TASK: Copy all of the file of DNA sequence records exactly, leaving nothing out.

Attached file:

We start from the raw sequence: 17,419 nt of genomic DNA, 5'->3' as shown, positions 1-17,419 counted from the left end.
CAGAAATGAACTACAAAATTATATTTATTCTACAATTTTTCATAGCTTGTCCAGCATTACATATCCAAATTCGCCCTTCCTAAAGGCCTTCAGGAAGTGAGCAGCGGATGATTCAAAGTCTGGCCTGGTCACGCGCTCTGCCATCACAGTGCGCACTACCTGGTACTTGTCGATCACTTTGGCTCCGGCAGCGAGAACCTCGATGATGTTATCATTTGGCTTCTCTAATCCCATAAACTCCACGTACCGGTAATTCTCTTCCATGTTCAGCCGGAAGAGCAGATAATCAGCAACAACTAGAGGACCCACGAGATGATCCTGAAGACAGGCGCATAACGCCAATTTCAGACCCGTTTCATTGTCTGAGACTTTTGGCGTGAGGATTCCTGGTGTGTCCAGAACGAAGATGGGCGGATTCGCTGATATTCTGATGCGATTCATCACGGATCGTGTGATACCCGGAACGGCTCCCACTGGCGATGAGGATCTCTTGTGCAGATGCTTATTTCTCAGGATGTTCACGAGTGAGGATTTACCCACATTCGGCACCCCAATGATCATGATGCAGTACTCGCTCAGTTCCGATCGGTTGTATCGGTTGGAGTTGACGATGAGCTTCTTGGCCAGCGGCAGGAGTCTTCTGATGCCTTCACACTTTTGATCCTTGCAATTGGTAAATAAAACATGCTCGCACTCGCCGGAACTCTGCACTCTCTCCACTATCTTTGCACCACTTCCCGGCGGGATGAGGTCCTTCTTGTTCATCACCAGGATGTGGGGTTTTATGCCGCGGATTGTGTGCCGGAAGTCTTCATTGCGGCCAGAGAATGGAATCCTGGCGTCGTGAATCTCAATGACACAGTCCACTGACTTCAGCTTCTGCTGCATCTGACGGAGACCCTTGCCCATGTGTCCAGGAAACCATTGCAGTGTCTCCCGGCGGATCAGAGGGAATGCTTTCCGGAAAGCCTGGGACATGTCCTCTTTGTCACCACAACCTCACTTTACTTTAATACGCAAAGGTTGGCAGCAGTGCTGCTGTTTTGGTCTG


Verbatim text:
We start from the raw sequence: 17,419 nt of genomic DNA, 5'->3' as shown, positions 1-17,419 counted from the left end.
CAGAAATGAACTACAAAATTATATTTATTCTACAATTTTTCATAGCTTGTCCAGCATTACATATCCAAATTCGCCCTTCCTAAAGGCCTTCAGGAAGTGAGCAGCGGATGATTCAAAGTCTGGCCTGGTCACGCGCTCTGCCATCACAGTGCGCACTACCTGGTACTTGTCGATCACTTTGGCTCCGGCAGCGAGAACCTCGATGATGTTATCATTTGGCTTCTCTAATCCCATAAACTCCACGTACCGGTAATTCTCTTCCATGTTCAGCCGGAAGAGCAGATAATCAGCAACAACTAGAGGACCCACGAGATGATCCTGAAGACAGGCGCATAACGCCAATTTCAGACCCGTTTCATTGTCTGAGACTTTTGGCGTGAGGATTCCTGGTGTGTCCAGAACGAAGATGGGCGGATTCGCTGATATTCTGATGCGATTCATCACGGATCGTGTGATACCCGGAACGGCTCCCACTGGCGATGAGGATCTCTTGTGCAGATGCTTATTTCTCAGGATGTTCACGAGTGAGGATTTACCCACATTCGGCACCCCAATGATCATGATGCAGTACTCGCTCAGTTCCGATCGGTTGTATCGGTTGGAGTTGACGATGAGCTTCTTGGCCAGCGGCAGGAGTCTTCTGATGCCTTCACACTTTTGATCCTTGCAATTGGTAAATAAAACATGCTCGCACTCGCCGGAACTCTGCACTCTCTCCACTATCTTTGCACCACTTCCCGGCGGGATGAGGTCCTTCTTGTTCATCACCAGGATGTGGGGTTTTATGCCGCGGATTGTGTGCCGGAAGTCTTCATTGCGGCCAGAGAATGGAATCCTGGCGTCGTGAATCTCAATGACACAGTCCACTGACTTCAGCTTCTGCTGCATCTGACGGAGACCCTTGCCCATGTGTCCAGGAAACCATTGCAGTGTCTCCCGGCGGATCAGAGGGAATGCTTTCCGGAAAGCCTGGGACATGTCCTCTTTGTCACCACAACCTCACTTTACTTTAATACGCAAAGGTTGGCAGCAGTGCTGCTGTTTTGGTCTG